You are well-known for your expertise negotiating and closing complex IP transactions – what, for you, defines a successful deal?
Success, of course, means meeting the client’s immediate commercial objectives. It also means preserving their long-term IP position and commercial relationships with the counterparty.
Often, an IP transaction is just one part of a much broader commercial relationship, perhaps including a supply contract or an ongoing technical collaboration. Any agreement forms part of that relationship and needs to be sufficiently clear and practical to foster a productive relationship without compromising IP ownership or opening either side up to unacceptable risk.
What has been your most memorable case or matter to date – and why?
My most memorable project was working with an SME client to help them build a patent portfolio from scratch and then close a lucrative deal with a large multinational firm.
We had a complicated starting position for negotiation, as when we began to advise, commercial negotiation and technical collaboration had already commenced. No heads of terms had been agreed, and some confidentiality obligations complications were present. Both sides had made significant investments and everyone wanted the deal to move forward, but frankly the IP position was incredibly unclear and the two sides had vastly different commercial objectives. We wanted the supply contract and full ownership of the intellectual property, while the other side wanted the contract manufacture by a third party and to pay us a small royalty instead.
On our side, we needed to balance the commercial relationship and pressure to close the deal against the need to preserve the IP position and to try to hold out for the supply contract. We could also see that the other side faced a risk because although they held the source code for the product, we had rights to confidential information in that code. At that point, the contractual and commercial history of the deal meant that the ownership of some of our key patents could have been questioned.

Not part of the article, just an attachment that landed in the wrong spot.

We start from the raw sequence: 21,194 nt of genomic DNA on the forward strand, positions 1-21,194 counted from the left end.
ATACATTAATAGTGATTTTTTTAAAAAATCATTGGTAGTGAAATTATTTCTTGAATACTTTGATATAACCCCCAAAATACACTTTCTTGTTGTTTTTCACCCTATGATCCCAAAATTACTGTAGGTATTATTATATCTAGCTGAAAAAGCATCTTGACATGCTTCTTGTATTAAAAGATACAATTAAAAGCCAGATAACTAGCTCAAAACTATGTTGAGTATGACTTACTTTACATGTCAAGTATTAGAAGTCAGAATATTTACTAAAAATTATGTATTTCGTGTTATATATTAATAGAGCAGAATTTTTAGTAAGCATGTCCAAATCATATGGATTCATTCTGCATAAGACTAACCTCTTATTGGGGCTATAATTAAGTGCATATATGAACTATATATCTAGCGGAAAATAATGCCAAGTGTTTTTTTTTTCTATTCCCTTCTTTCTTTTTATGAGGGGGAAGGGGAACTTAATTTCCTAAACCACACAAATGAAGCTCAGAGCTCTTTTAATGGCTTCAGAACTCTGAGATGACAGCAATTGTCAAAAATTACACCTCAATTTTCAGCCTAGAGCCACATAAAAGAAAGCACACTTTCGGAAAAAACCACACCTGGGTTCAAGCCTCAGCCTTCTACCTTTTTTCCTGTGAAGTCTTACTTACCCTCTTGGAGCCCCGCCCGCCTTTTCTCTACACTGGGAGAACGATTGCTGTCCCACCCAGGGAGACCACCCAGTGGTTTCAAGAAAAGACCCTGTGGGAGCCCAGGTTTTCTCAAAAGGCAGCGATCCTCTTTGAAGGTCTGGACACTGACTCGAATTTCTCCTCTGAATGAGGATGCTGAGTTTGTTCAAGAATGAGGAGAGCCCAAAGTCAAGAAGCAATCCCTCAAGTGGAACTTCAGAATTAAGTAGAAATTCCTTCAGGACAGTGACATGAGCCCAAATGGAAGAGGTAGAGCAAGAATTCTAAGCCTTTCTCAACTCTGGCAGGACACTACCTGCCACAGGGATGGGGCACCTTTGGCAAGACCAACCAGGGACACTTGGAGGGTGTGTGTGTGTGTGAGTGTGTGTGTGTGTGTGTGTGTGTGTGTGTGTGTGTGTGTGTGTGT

We were able to successfully leverage the importance of confidential information and arrived at an agreement which clarified ownership of the patent and gave us the supply contract we wanted.
As patent pools become a more established part of the commercial landscape, what trends do you think will shape how they develop next?
Particularly in the automotive industry, many disputes are related to the licensing of telecoms patent pools. It will be interesting to see how the impact of said conflicts pans out. I do not think it is clear yet how they will shape the commercial landscape or how wide that effect will spread.
What tips can you share for engaging – and ensuring buy-in from – key stakeholders?
Getting buy-in means making things relevant. If not properly handled, IP matters seem abstract. They are not – they are tied directly to a practical commercial reality. You need to understand that link before you can offer real advice on bringing the intellectual property to bear help to a business.
Which emerging technologies are currently having the biggest impact on your clients – and how is this shaping your practice?
AI and machine learning technologies are having an increasingly wide reach. We see their impact in technologies as far separated as welding masks and drug discovery. We are finding more that multi-disciplinary teams are necessary to handle cases which bring together disparate areas of technology.
Sean Leach works in Mathys & Squire’s IT and engineering team, specialising in electronics, medical devices, network communications and software. His work includes drafting and prosecuting patent applications, as well as advising on IP strategy and agreements for clients including multinational corporations and start-ups. Mr Leach has exceptional expertise in dealing with the exclusions from patentability of computer programs, mathematical methods, methods of diagnosis, and methods of treatment by surgery and therapy.